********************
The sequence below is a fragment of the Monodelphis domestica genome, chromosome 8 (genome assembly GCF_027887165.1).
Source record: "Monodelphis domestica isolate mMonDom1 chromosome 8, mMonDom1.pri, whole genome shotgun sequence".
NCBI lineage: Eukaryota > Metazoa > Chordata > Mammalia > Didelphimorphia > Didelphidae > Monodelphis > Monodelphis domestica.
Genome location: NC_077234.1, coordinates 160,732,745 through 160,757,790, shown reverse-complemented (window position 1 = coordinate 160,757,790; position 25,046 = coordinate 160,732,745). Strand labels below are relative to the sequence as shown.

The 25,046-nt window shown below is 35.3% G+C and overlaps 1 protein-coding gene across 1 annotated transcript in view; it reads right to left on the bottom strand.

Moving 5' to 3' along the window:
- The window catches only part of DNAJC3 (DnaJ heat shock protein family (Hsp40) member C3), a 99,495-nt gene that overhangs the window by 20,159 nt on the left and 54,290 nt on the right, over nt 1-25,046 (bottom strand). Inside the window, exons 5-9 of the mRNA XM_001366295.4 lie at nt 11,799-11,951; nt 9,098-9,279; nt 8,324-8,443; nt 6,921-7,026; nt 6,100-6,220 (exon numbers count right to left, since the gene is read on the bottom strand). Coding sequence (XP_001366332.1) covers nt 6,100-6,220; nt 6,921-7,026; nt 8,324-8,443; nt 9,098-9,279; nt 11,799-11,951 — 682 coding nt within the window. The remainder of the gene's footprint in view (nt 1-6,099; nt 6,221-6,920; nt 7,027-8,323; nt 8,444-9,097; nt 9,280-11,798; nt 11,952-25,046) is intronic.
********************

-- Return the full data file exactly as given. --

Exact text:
The sequence below is a fragment of the Monodelphis domestica genome, chromosome 8 (genome assembly GCF_027887165.1).
Source record: "Monodelphis domestica isolate mMonDom1 chromosome 8, mMonDom1.pri, whole genome shotgun sequence".
NCBI lineage: Eukaryota > Metazoa > Chordata > Mammalia > Didelphimorphia > Didelphidae > Monodelphis > Monodelphis domestica.
Genome location: NC_077234.1, coordinates 160,732,745 through 160,757,790, shown reverse-complemented (window position 1 = coordinate 160,757,790; position 25,046 = coordinate 160,732,745). Strand labels below are relative to the sequence as shown.

The 25,046-nt window shown below is 35.3% G+C and overlaps 1 protein-coding gene across 1 annotated transcript in view; it reads right to left on the bottom strand.

Moving 5' to 3' along the window:
- The window catches only part of DNAJC3 (DnaJ heat shock protein family (Hsp40) member C3), a 99,495-nt gene that overhangs the window by 20,159 nt on the left and 54,290 nt on the right, over nt 1-25,046 (bottom strand). Inside the window, exons 5-9 of the mRNA XM_001366295.4 lie at nt 11,799-11,951; nt 9,098-9,279; nt 8,324-8,443; nt 6,921-7,026; nt 6,100-6,220 (exon numbers count right to left, since the gene is read on the bottom strand). Coding sequence (XP_001366332.1) covers nt 6,100-6,220; nt 6,921-7,026; nt 8,324-8,443; nt 9,098-9,279; nt 11,799-11,951 — 682 coding nt within the window. The remainder of the gene's footprint in view (nt 1-6,099; nt 6,221-6,920; nt 7,027-8,323; nt 8,444-9,097; nt 9,280-11,798; nt 11,952-25,046) is intronic.